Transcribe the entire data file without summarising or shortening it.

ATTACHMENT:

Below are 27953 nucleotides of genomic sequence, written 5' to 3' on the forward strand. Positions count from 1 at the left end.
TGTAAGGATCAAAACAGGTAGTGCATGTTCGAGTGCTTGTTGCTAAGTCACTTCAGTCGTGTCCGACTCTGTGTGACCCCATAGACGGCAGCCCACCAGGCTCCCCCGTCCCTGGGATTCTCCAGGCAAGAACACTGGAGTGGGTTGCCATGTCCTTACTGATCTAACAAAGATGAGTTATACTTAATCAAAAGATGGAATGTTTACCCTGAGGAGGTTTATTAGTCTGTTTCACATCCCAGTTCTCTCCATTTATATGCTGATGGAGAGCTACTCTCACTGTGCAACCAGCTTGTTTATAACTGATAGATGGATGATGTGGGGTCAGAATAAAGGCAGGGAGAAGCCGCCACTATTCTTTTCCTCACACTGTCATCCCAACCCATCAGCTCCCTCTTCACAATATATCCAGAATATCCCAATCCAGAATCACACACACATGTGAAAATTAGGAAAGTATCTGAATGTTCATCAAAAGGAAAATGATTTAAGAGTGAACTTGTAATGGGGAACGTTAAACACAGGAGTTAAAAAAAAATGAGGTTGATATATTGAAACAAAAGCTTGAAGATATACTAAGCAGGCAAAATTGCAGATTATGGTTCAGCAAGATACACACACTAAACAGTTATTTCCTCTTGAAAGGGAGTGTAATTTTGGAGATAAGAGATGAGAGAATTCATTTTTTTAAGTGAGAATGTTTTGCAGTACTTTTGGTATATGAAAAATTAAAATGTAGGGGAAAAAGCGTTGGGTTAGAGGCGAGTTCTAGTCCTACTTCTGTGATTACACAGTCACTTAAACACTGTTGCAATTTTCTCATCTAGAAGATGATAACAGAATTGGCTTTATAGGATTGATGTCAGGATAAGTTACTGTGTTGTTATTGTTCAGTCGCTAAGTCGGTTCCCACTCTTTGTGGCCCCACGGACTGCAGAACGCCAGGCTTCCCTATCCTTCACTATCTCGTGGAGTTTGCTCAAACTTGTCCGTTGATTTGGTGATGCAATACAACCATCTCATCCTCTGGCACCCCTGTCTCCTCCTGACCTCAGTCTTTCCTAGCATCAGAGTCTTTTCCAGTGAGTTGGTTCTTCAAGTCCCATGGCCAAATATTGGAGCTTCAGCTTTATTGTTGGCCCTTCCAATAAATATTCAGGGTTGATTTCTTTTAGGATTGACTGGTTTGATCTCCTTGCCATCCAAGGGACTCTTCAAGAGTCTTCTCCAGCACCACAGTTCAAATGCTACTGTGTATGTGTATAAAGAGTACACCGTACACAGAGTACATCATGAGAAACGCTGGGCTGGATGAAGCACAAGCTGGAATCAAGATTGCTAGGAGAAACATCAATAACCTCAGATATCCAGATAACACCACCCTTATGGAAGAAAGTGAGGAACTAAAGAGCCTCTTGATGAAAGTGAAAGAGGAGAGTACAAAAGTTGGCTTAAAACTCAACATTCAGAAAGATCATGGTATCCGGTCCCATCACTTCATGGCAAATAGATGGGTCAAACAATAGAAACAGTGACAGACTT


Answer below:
Below are 27953 nucleotides of genomic sequence, written 5' to 3' on the forward strand. Positions count from 1 at the left end.
TGTAAGGATCAAAACAGGTAGTGCATGTTCGAGTGCTTGTTGCTAAGTCACTTCAGTCGTGTCCGACTCTGTGTGACCCCATAGACGGCAGCCCACCAGGCTCCCCCGTCCCTGGGATTCTCCAGGCAAGAACACTGGAGTGGGTTGCCATGTCCTTACTGATCTAACAAAGATGAGTTATACTTAATCAAAAGATGGAATGTTTACCCTGAGGAGGTTTATTAGTCTGTTTCACATCCCAGTTCTCTCCATTTATATGCTGATGGAGAGCTACTCTCACTGTGCAACCAGCTTGTTTATAACTGATAGATGGATGATGTGGGGTCAGAATAAAGGCAGGGAGAAGCCGCCACTATTCTTTTCCTCACACTGTCATCCCAACCCATCAGCTCCCTCTTCACAATATATCCAGAATATCCCAATCCAGAATCACACACACATGTGAAAATTAGGAAAGTATCTGAATGTTCATCAAAAGGAAAATGATTTAAGAGTGAACTTGTAATGGGGAACGTTAAACACAGGAGTTAAAAAAAAATGAGGTTGATATATTGAAACAAAAGCTTGAAGATATACTAAGCAGGCAAAATTGCAGATTATGGTTCAGCAAGATACACACACTAAACAGTTATTTCCTCTTGAAAGGGAGTGTAATTTTGGAGATAAGAGATGAGAGAATTCATTTTTTTAAGTGAGAATGTTTTGCAGTACTTTTGGTATATGAAAAATTAAAATGTAGGGGAAAAAGCGTTGGGTTAGAGGCGAGTTCTAGTCCTACTTCTGTGATTACACAGTCACTTAAACACTGTTGCAATTTTCTCATCTAGAAGATGATAACAGAATTGGCTTTATAGGATTGATGTCAGGATAAGTTACTGTGTTGTTATTGTTCAGTCGCTAAGTCGGTTCCCACTCTTTGTGGCCCCACGGACTGCAGAACGCCAGGCTTCCCTATCCTTCACTATCTCGTGGAGTTTGCTCAAACTTGTCCGTTGATTTGGTGATGCAATACAACCATCTCATCCTCTGGCACCCCTGTCTCCTCCTGACCTCAGTCTTTCCTAGCATCAGAGTCTTTTCCAGTGAGTTGGTTCTTCAAGTCCCATGGCCAAATATTGGAGCTTCAGCTTTATTGTTGGCCCTTCCAATAAATATTCAGGGTTGATTTCTTTTAGGATTGACTGGTTTGATCTCCTTGCCATCCAAGGGACTCTTCAAGAGTCTTCTCCAGCACCACAGTTCAAATGCTACTGTGTATGTGTATAAAGAGTACACCGTACACAGAGTACATCATGAGAAACGCTGGGCTGGATGAAGCACAAGCTGGAATCAAGATTGCTAGGAGAAACATCAATAACCTCAGATATCCAGATAACACCACCCTTATGGAAGAAAGTGAGGAACTAAAGAGCCTCTTGATGAAAGTGAAAGAGGAGAGTACAAAAGTTGGCTTAAAACTCAACATTCAGAAAGATCATGGTATCCGGTCCCATCACTTCATGGCAAATAGATGGGTCAAACAATAGAAACAGTGACAGACTT